- Loin / abdomen pain
- Swelling of ankles or eyelid, puffy face
When the kidney function deteriorates to the stage of severe renal failure (less than 25% of the normal function), there may be symptoms of uraemia:
- Frequent passing of urine at night, decreased urine output
- Loss of appetite, nausea, vomiting
- Fatigue, pale looking (anemia)
- Itchy skin
- Shortness of breath
- Edema (swelling ankle or eyelid)
- Drowsy, unconscious, convulsions, coma
How to investigate and make diagnosis for Chronic Renal Failure?
Those who have suspected symptoms should consult a family doctor. Since the symptoms of kidney disease and chronic renal failure are not obvious, a patient may need to undergoing various tests including:
- Urine test: to see if there is red blood cell, white blood cell and protein
- Blood test for kidney function:
‧ Blood: urea, creatinine, protein and albumin level
‧ 24 hours urine for creatinine concentration, protein
- X rays, scanning test:
‧ Ultrasound scan (which can show the shape and structure of kidney to detect whether any obstruction)
‧ intravenous pyelogram (a radiological procedure for detecting abnormalities in the urinary system)
- Renal biopsy: using needle to take a small sample of kidney tissue under local anesthesia and examine the tissue under microscope. This can diagnosis inflammation of the kidney.
What are the treatments for Chronic Renal Failure？
Chronic renal failure cannot be cured, thus the goal of treatment is to slow down the progress of failure, reduce complications and control the symptoms. It is most important to control the underlying diseases, e.g. diabetes mellitus, hypertension, nephritis, etc. Patient should have regular follow-up; to strictly follow the medical advice with respect to diet, exercise and medications to control the condition.
It is important for patients with chronic renal failure to follow appropriate diet control. Appropriately reduce the intake of protein can help to slow down the progress of renal failure. Patient should also limit the intake of potassium, phosphorus, sodium and water and control the cholesterol level.
Common medications include:
- Drugs to control blood pressure: e.g. Angiotensin-converting enzyme (ACE) inhibitors) or Angiotensin II receptor blockers to protect kidney function.
- Erythropoietin to promote the formation of red blood cells.
- Vitamin D to support bone metabolism.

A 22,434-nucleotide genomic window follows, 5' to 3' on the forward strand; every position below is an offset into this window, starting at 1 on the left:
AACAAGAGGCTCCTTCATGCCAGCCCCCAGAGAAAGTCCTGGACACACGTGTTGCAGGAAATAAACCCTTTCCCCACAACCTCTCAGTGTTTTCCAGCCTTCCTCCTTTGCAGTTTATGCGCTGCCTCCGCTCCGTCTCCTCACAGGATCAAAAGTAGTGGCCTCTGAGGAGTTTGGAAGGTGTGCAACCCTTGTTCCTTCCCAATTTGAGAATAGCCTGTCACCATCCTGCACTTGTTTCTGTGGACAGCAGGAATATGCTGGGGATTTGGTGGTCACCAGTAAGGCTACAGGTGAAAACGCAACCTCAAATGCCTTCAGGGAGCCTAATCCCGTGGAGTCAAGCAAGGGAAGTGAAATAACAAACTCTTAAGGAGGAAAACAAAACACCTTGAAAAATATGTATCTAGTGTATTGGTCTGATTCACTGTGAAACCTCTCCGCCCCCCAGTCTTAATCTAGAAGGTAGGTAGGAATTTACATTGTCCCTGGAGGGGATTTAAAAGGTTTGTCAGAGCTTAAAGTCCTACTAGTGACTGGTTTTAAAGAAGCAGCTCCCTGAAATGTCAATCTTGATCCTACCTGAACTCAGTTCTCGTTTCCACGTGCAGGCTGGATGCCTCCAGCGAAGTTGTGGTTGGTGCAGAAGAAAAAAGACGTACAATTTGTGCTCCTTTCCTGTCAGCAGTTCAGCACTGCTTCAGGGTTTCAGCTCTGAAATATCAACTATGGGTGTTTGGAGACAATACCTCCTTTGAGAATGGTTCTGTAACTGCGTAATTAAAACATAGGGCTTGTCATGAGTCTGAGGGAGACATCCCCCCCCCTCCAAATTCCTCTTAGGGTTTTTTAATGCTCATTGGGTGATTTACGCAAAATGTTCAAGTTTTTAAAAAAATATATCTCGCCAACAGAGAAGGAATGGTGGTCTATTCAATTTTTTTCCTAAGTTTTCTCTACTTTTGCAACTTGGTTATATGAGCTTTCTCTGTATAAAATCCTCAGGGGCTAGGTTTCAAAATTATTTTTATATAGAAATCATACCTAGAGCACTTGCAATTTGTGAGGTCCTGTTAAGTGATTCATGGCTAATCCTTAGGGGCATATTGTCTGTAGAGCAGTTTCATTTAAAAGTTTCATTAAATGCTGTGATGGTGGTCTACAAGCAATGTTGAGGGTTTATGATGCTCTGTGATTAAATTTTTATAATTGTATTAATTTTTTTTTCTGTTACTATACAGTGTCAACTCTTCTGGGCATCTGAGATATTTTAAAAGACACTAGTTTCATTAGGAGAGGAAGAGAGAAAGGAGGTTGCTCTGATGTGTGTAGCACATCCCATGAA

- Phosphate binder to lower the Phosphorus concentration in blood.
Renal replacement treatment
A patient cannot remove the accumulated waste products and excess water in the body when reaching end-stage of renal failure (only 10% to 15% capacity of kidney function left). Some form of kidney replacement treatment is required to survive, otherwise it may be fatal.
Kidney replacement treatments include：
Dialysis: currently, hemodialysis and peritoneal dialysis are the two main kinds of dialysis treatment.
Hemodialysis - known as "cleansing of blood", is making use of a dialyser (artificial kidney) to remove excess water, electrolytes and the waste products from the blood. Blood is taken off the patient's body via a vascular access such as arteriovenous fistula (a connection made between an artery and a vein at the forearm) or a venous catheter inserted into a main blood vessel in the neck. The blood is circulated by a dialysis machine at around 200cc/min, passing through the artificial kidney to filter off the waste products and the excess fluid. The "cleansed" blood is then return to the patient. A patient may need 2 to 3 haemodialysis treatment per week and each treatment takes 4 to 6 hours. Hemodialysis can be performed at a dialysis centre or at home (in the evening) for those who are able to do so.
Advantages: quick, effective, only 2 to 3 treatments per week, an intermittent therapy.
Disadvantages: needs to go to dialysis center for the treatment, the treatment is only intermittently and is costly.
Centers where Hemodialysis services are provided: